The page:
On a group text after the Gophers’ abysmal 20-point loss at Iowa last week, Marcus Carr assured family members he wasn’t at the team hotel sulking about his two-point, 1-for-10 shooting effort in his first Big Ten game.

“It’s on to the next,” Carr said. “I kind of just tell myself there’s always another one.”

Carr’s family and teammates have seen it before. He keeps finding ways to stay positive, even when he missed a year of high school because of a knee injury, or when the NCAA denied his waiver to play last season after transferring to Minnesota from Pittsburgh.

Sure enough, Carr emerged from the Iowa disappointment and electrified Williams Arena with a 35-point performance last Sunday, leading the Gophers over then-No. 3 Ohio State. It was the most points for a U guard in a Big Ten game since Voshon Lenard’s 38 points vs. Iowa in 1994.

“He’s never second-guessed himself or doubted himself,” said Carr’s brother, Duane Notice. “That’s how it’s been his whole career.”

The next step for the tough-minded, 6-2 sophomore is finding some consistency, a critical element for a point guard and co-captain. Another big test comes Saturday when the Gophers (5-5) face Oklahoma State (8-2) in Tulsa.

So far in the first month of the season, Carr has flashed his potential at home while also delivering some forgettable games on the road. He’s averaging 8.7 points on 20% shooting in true road games, compared to 18 points and 47% in the other contests.

If the Gophers are going to parlay the Ohio State win into a stretch that buoys them to the NCAA tournament, they’ll need Carr regularly at his best.

“He plays hard, he’s tough, he’s confident,” coach Richard Pitino said. “He’s kind of had some duds and some great ones. Where I think you’ll start to see, he’ll consistently perform at a high level.”

Canada’s finest

Growing up in Vaughn, Ontario, Carr first saw what high-level basketball was like watching his older brother, Duane, play with fellow Canadians Anthony Bennett and Andrew Wiggins, who would later be picked No. 1 in the NBA draft in back-to-back years in 2013 and 2014.

The highlight of his brother’s career was starting for South Carolina’s Final Four team as a senior in 2017.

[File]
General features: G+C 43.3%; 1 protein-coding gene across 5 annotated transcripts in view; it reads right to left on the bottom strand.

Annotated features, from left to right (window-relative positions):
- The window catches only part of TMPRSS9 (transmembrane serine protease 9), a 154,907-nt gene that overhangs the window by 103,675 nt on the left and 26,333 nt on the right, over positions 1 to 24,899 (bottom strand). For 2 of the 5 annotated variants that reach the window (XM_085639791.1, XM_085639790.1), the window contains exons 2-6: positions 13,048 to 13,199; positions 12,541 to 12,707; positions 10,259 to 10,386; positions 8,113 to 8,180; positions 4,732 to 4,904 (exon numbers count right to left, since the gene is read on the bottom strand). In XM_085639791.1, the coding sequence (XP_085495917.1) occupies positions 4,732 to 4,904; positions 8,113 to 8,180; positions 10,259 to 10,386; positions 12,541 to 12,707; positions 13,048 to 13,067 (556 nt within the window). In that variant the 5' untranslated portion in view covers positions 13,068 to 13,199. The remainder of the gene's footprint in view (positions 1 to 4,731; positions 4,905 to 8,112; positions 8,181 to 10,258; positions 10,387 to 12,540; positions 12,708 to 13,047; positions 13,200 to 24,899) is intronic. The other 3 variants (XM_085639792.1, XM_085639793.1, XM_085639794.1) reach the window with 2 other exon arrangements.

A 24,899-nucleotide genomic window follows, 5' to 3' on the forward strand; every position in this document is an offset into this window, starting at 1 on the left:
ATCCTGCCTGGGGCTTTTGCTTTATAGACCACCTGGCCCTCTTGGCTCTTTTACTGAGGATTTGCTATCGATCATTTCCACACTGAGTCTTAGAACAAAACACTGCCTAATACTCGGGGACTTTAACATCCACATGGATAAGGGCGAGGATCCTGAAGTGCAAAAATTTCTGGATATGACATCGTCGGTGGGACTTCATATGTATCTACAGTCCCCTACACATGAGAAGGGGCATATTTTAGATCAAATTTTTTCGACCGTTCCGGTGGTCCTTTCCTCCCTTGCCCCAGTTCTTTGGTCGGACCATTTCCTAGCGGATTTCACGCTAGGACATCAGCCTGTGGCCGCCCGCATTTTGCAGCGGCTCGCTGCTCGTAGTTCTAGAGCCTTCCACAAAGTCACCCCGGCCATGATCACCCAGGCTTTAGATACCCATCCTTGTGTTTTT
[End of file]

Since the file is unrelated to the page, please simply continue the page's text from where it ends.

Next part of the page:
“He definitely inspired me growing up, seeing him do the things he was doing,” Carr said. “He’s always set the standard for me.”

Carr followed his brother’s footsteps by leaving Ontario to attend prep school in the United States. His grandmother lived in Orlando, so in 2015, he transferred to Montverde Academy about 23 miles away in a town in Lake County.

Before he could play, Carr tore one of his anterior cruciate ligaments and missed his entire junior season. He could have easily gone back home to Canada, but Carr recovered the following year to star at Montverde alongside former Duke star and current New York Knicks wing R.J. Barrett, also a Canadian.

“Marcus was determined to make whatever sacrifices he needed to make to attain his goal of a Division I scholarship,” said Carr’s father, Clive. “He wanted to make the best of the opportunity.”

Rocky college start

Former Pittsburgh coach Kevin Stallings saw Carr as a player he wanted to build his program around.

As an 18-year-old starting point guard in one of the toughest leagues in college basketball, Carr had enough shining moments to earn all-freshman honors. But the Panthers went 0-18 in ACC play, costing Stallings his job.

“The day his coach got fired, I was with him working out in Toronto,” Carr’s brother said. “He was upset but thought he could transfer and be eligible. But the NCAA [eventually] didn’t allow him to play [last season at Minnesota]. He could’ve been negative, but he took the whole year to work hard and stayed with his studies. He started meditating and focused on different aspects of his game to bounce back and take the lead of the team.”

Teammates recognized Carr’s toughness and leadership qualities before he even played a game for the Gophers. Pitino said when Carr was named co-captain with senior Michael Hurt this year, it was “the most obvious pick in my six seasons being here.”

“He commands a room,” Pitino said. “He commands a huddle. He says all the right things.”

Consistency is key

In practices last season, Pitino said Carr often “lit up the place” on the scout team by scoring whenever he wanted with his change-of-pace, attacking style off the dribble.

Surprisingly, it was how Carr handled himself after things got rough for him in losses this season that really strengthened the Gophers’ belief in him.

“When he struggles, people need to know he’s still a great point guard,” Gophers center Daniel Oturu said after Carr scored 28 second-half points against the Buckeyes. “This is, I feel like a coming-out party for him.”

Carr also went 1-for-10 from the field in a loss at Butler, but bounced back to average 17 points and 6.5 assists the next two games. He shot 2-for-9 against DePaul but that motivated him for a then-career-best 24 points in a win vs. Clemson.

The Gophers love that he handles adversity so well and usually responds in a big way. But Carr also knows staying consistently great could take him and this team to an even higher level.

“I still pride myself on being able to perform on the road as well,” Carr said. “[Sunday] is going to catapult me into kind of that rhythm I know I need to be in for us to be successful.”